Wrapping up my reviews of the 2021 Ignyte Award for Best Story finalists (see also “My Country is a Ghost”, “Express to Beijing West Railway Station”, “Body, Remember”, “Rat and Finch are Friends”). “You Perfect, Broken Thing” can be read here.
The world has been hit by a deadly pandemic and the cure for the illness is in short supply. One way of obtaining it is by succeeding in an athletic tournament held each year; training for this event is a gruelling process that accelerates the disease, but is necessary for any athlete who hopes to gain an edge. The story’s protagonist, Coach, is determined to place in the top three and thereby earn two shots of the cure: one for herself, and one for her lover Honey.
The team has three other members besides Coach and Honey. One is Shell, who gives support to Coach, showing concern that the latter may be pushing herself too hard. Another is Rowboat, who is similarly pushing himself, albeit through the less rigorous method of devouring protein-heavy food, “hoping another protein shake or spoonful of peanut butter will grow new myofibrils out of nowhere.” Then there is seven-year-old Little, a pint-sized troublemaker who provides both comic relief and a poignant remainder that even children have been forced into this brutality.
But it is Coach and Honey who remain the focal points of the story. Coach is the physical centre, the figure whose every movement is related to the reader with up-close tactility; Honey is presented in more abstract terms as a goal to be attained, a chance for a happily-ever-after, but she is no less important: a sprinter needs a finish line, after all.
The story’s climax, in which Coach speeds along an obstacle course, is written in a stream-of-consciousness style as Coach’s thoughts bubble up only to be swept away in a tide of physical descriptions:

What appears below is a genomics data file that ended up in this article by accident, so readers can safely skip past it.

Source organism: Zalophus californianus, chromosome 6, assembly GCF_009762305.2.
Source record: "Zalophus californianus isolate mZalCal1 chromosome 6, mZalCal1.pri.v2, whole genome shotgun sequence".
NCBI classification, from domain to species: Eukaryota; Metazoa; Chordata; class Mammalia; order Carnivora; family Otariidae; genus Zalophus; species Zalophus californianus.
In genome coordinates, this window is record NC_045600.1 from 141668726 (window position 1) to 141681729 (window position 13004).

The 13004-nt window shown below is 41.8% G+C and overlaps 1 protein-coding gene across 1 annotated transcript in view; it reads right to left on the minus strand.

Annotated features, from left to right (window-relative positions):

I surge forward, hoping to get just far enough out of the press to pace myself I’m hit pushed scratched the blood tickles I’m shoved and tripping and sliding in my tennis shoes across muck that smells like cow shit smeared on someone else’s calf unlucky they’ve fallen and probably won’t get up for a while and I didn’t stop to help them up, there just wasn’t time to do anything but dodge an elbow cracks into my jaw I’m still standing I think I’m pulling clear and sliding again one foot two foot feet three across more mud and into the first obstacle a foxhole so close close close forward someone on my ass but really just my feet and elbow by elbow I drag myself forward and fuck but how did I forget how dark it would be get a fucking move on he says to my feet fuck yourself I yell go die he yells you first I yell and then the sun is out again and I push myself up don’t let that shit hole pass you, don’t let him and I keep ahead two steps his arm flies for me as he passes I dodge left mark him with his yellow laces gray shoes perfectly bifurcated calf muscles I hope he tears with a matching yellow watch telling him everything how fast how long how far where on earth where in the race pace split pace how many goddamn heartbeats he’s wasting—
Coach is faced not only with the short-term goal of winning the race but also with moral considerations. At one point she wrestles an opponent to submission in a mud-pit, potentially killing them, which leads her to contemplate the implications of her victory: if Coach succeeds in winning the life-saving medicine for herself and Honey, then surely she is condemning the other athletes – including her friends – to death? But there is no time for such considerations. Coach simply cannot afford to focus on anything other than winning the race.
The conclusion of “You Perfect, Broken Thing” introduces a ray of hope to the bleak setting, something that will likely divide the opinions of readers. While it does not quite ring true in the context of the society that the story has set up, it does at least feel right. This is a narrative of intense physical exertion, and there is validity in the fact that it finally collapses into a state of exhausted relaxation.